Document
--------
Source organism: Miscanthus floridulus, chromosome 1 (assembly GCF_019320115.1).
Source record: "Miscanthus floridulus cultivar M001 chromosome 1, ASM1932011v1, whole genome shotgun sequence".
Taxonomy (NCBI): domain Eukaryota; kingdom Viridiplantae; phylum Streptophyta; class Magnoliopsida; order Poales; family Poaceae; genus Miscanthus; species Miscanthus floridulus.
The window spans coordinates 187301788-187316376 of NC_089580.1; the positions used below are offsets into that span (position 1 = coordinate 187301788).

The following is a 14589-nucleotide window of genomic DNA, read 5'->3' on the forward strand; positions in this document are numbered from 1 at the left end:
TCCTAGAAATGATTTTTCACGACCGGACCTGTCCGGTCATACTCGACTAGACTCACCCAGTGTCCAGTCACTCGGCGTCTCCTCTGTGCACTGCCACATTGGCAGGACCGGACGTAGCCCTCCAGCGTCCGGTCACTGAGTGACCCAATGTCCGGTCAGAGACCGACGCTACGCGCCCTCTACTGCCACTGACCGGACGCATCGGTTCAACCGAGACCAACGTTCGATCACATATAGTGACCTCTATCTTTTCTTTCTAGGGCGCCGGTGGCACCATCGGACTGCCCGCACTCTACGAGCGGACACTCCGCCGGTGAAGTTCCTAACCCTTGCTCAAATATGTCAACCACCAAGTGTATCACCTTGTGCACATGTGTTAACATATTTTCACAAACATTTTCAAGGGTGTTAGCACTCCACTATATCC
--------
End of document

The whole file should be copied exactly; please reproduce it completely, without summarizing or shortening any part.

Source organism: Miscanthus floridulus, chromosome 1 (assembly GCF_019320115.1).
Source record: "Miscanthus floridulus cultivar M001 chromosome 1, ASM1932011v1, whole genome shotgun sequence".
Taxonomy (NCBI): domain Eukaryota; kingdom Viridiplantae; phylum Streptophyta; class Magnoliopsida; order Poales; family Poaceae; genus Miscanthus; species Miscanthus floridulus.
The window spans coordinates 187301788-187316376 of NC_089580.1; the positions used below are offsets into that span (position 1 = coordinate 187301788).

The following is a 14589-nucleotide window of genomic DNA, read 5'->3' on the forward strand; positions in this document are numbered from 1 at the left end:
TCCTAGAAATGATTTTTCACGACCGGACCTGTCCGGTCATACTCGACTAGACTCACCCAGTGTCCAGTCACTCGGCGTCTCCTCTGTGCACTGCCACATTGGCAGGACCGGACGTAGCCCTCCAGCGTCCGGTCACTGAGTGACCCAATGTCCGGTCAGAGACCGACGCTACGCGCCCTCTACTGCCACTGACCGGACGCATCGGTTCAACCGAGACCAACGTTCGATCACATATAGTGACCTCTATCTTTTCTTTCTAGGGCGCCGGTGGCACCATCGGACTGCCCGCACTCTACGAGCGGACACTCCGCCGGTGAAGTTCCTAACCCTTGCTCAAATATGTCAACCACCAAGTGTATCACCTTGTGCACATGTGTTAACATATTTTCACAAACATTTTCAAGGGTGTTAGCACTCCACTATATCC